The Use Of Electronics To Occupy Children

Posted by Elle  |  at   8:11 PM No comments

Today on Facebook a friend of mine shared a blog post entitled 
My blog post today is inspired by Renee Robinson's blog post.

The first thing that came to mind when I saw the title of Renee's post was the image of two of my nephews on their electronic gaming devices. 
 This was before I even had my own children. 
My brother and sister-in-law allowed (and still do allow) their boys to take their gaming devices to family functions.  
I remember two specific events which were both birthday parties. 
 One was at my in-laws home and the other was at a very nice restaurant.  
The first time it happened I remember my sister-in-law making a comment about how it keeps them occupied and they'd just be bored anyway.
I don't remember replying to her justification.
What I do remember is that my nephews had no interaction with anyone in the room and when asked a question by their mother my one nephew was too involved in his game to even answer her.  She just shrugged it off as 'they're too into their game.'  This is unacceptable in my opinion and I knew right then and there I did not want to foster this type of behavior when I had children.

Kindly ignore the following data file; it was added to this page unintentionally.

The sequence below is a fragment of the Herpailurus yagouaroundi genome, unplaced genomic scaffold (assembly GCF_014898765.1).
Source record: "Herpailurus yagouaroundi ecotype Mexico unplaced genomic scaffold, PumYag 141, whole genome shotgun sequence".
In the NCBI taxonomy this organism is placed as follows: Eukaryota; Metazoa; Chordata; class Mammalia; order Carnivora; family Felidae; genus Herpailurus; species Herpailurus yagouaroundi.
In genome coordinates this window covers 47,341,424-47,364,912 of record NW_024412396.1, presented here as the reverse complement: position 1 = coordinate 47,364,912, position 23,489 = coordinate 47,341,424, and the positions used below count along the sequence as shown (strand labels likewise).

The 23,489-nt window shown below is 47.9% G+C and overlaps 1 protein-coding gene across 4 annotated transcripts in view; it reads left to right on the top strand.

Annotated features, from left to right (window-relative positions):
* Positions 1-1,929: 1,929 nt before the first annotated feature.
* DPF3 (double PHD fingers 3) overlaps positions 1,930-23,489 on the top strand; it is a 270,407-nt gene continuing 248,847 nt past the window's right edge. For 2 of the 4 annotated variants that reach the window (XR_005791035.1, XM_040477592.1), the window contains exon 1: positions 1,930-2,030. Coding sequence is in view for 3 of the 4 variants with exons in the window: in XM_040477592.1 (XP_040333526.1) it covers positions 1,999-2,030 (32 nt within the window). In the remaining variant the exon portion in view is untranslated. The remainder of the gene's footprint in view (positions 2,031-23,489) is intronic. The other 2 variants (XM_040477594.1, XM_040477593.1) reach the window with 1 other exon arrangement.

Back then they were probably playing Gameboys or Nintendo DS's, as my nephews are now 13 and 16.
  There were no tablets and not a lot of kids had cellphones as they do today.   I find it extremely rude to go to a function and have kids constantly attached to electronic devices.
Especially at a grandparents birthday party!

Unplugged-  vickyratcliffephotography
Unplugged- vickyratcliffephotography (Photo credit: vickyratcliffephotog)
A few months ago we were visiting my in-laws and my kids did bring their tablets, but they barely played with them.  My seven year old actually showed her  grandmother a game and they were playing it together.  My daughters would much rather talk with their grandparents and listen to stories about when they were young.  My in-laws are in their early 80's, much older than my parents who are in their mid sixties, and my kids don't get to visit with my in-laws as much as they do with my parents since they live closer.  When they visit with my parents they also don't bring their tablets.  Instead they play games, (card games/board games,) paint their nails together, bake together, watch movies together and sometimes just sit out on their deck and talk to one another.  Imagine that!!!!

Image credit

My eleven year old does not have a cellphone and she will not be getting one this year when she goes to middle school.  
I actually wanted to get her a flip phone for emergencies, but my husband is adamant that she is not responsible enough and does not need one.  We shall see what happens this upcoming school year!

My daughters got tablets for Christmas 2013 and although they use them quite a bit, they don't use them nearly as much as I thought they would.
They would rather do a craft, read a book, watch a movie or play a game with one another.  And now that summer is upon us, mostly what they want to do is go swimming.